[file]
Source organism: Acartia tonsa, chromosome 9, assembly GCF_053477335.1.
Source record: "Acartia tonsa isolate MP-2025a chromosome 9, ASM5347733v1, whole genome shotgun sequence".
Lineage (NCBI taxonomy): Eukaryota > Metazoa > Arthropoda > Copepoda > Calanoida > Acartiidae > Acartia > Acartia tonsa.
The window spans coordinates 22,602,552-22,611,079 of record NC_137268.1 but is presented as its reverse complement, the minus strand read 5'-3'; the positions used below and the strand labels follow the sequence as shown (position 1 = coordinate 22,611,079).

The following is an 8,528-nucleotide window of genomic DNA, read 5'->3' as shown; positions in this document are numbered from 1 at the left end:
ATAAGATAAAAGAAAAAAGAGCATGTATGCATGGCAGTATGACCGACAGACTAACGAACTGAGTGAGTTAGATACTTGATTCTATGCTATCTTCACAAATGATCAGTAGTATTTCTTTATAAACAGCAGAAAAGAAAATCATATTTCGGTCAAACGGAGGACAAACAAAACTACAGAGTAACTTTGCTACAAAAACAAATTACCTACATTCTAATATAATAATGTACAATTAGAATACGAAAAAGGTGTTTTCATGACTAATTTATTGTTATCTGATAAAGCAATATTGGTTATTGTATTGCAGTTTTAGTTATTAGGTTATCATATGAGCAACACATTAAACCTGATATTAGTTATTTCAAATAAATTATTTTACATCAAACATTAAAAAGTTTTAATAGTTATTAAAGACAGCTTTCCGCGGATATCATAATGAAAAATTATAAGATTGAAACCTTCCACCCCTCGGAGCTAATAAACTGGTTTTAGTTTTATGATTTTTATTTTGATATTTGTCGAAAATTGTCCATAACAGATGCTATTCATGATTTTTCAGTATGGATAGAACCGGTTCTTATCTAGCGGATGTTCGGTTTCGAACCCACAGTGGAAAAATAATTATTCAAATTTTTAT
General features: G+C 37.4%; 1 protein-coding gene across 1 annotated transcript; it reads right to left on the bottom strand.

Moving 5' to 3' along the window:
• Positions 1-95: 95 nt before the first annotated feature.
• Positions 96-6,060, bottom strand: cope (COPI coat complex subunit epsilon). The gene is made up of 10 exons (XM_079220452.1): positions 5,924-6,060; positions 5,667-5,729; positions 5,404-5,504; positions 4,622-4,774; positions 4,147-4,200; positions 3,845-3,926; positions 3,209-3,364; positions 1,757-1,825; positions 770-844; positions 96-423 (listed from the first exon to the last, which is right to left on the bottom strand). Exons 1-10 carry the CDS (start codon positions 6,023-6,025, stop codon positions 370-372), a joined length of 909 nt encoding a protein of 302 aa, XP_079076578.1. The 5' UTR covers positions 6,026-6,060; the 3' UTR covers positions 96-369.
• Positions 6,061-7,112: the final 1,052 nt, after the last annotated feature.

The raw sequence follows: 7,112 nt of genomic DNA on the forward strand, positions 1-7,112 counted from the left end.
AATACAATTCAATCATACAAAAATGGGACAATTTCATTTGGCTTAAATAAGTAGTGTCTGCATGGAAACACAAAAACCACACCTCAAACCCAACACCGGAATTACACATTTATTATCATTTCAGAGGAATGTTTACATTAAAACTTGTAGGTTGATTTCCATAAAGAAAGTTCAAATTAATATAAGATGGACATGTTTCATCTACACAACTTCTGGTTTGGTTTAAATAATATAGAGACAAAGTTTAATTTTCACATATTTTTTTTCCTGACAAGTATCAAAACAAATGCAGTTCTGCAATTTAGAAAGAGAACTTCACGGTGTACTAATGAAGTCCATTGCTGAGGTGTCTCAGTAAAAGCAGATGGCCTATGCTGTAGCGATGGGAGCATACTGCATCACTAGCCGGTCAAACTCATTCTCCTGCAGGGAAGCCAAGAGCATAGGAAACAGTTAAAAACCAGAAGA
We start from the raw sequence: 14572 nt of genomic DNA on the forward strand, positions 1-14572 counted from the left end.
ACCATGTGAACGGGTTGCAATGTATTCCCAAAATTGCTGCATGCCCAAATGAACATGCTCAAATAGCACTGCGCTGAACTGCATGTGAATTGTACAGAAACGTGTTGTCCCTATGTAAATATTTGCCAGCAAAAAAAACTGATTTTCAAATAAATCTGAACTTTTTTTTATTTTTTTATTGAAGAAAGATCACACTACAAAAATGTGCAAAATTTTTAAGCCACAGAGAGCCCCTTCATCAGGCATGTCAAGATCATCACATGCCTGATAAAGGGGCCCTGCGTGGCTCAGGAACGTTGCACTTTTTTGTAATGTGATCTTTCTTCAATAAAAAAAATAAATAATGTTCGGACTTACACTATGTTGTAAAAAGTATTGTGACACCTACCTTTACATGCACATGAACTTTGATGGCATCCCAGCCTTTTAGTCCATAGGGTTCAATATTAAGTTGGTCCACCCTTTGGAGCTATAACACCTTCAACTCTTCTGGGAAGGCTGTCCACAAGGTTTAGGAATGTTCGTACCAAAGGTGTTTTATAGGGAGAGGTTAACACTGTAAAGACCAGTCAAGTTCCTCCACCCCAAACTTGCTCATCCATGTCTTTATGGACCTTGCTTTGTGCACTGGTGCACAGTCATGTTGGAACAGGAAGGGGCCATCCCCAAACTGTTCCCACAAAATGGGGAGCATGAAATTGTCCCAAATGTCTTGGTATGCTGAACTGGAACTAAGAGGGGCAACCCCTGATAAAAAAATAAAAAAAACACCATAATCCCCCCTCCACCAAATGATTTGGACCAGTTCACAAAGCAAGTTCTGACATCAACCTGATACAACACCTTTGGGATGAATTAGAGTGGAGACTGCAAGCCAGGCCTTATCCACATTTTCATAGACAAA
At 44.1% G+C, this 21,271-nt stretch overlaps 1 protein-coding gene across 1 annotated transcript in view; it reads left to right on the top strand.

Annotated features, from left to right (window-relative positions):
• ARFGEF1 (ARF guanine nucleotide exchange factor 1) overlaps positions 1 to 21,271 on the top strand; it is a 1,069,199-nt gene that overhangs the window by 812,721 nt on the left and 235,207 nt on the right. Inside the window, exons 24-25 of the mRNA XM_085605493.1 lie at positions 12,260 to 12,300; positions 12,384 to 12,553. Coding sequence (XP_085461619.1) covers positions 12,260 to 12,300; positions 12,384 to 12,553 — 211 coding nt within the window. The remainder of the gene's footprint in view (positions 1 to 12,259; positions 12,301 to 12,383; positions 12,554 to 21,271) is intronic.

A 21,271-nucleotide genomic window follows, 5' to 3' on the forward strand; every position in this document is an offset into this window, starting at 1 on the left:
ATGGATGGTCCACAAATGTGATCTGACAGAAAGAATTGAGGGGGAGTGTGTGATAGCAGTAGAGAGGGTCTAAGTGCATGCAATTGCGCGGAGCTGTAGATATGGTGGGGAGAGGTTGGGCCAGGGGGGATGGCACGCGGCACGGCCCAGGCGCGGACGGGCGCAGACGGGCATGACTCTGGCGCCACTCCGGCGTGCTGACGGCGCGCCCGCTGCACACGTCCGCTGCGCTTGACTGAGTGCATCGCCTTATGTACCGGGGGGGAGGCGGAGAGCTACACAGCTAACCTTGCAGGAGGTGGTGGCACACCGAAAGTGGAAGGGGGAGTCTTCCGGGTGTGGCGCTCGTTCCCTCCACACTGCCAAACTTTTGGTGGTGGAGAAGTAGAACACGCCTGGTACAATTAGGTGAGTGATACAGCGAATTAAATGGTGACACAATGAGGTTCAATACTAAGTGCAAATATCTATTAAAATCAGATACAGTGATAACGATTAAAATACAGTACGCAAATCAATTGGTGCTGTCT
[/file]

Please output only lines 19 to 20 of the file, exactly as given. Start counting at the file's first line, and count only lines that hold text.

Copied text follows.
A 21,271-nucleotide genomic window follows, 5' to 3' on the forward strand; every position in this document is an offset into this window, starting at 1 on the left:
ATGGATGGTCCACAAATGTGATCTGACAGAAAGAATTGAGGGGGAGTGTGTGATAGCAGTAGAGAGGGTCTAAGTGCATGCAATTGCGCGGAGCTGTAGATATGGTGGGGAGAGGTTGGGCCAGGGGGGATGGCACGCGGCACGGCCCAGGCGCGGACGGGCGCAGACGGGCATGACTCTGGCGCCACTCCGGCGTGCTGACGGCGCGCCCGCTGCACACGTCCGCTGCGCTTGACTGAGTGCATCGCCTTATGTACCGGGGGGGAGGCGGAGAGCTACACAGCTAACCTTGCAGGAGGTGGTGGCACACCGAAAGTGGAAGGGGGAGTCTTCCGGGTGTGGCGCTCGTTCCCTCCACACTGCCAAACTTTTGGTGGTGGAGAAGTAGAACACGCCTGGTACAATTAGGTGAGTGATACAGCGAATTAAATGGTGACACAATGAGGTTCAATACTAAGTGCAAATATCTATTAAAATCAGATACAGTGATAACGATTAAAATACAGTACGCAAATCAATTGGTGCTGTCT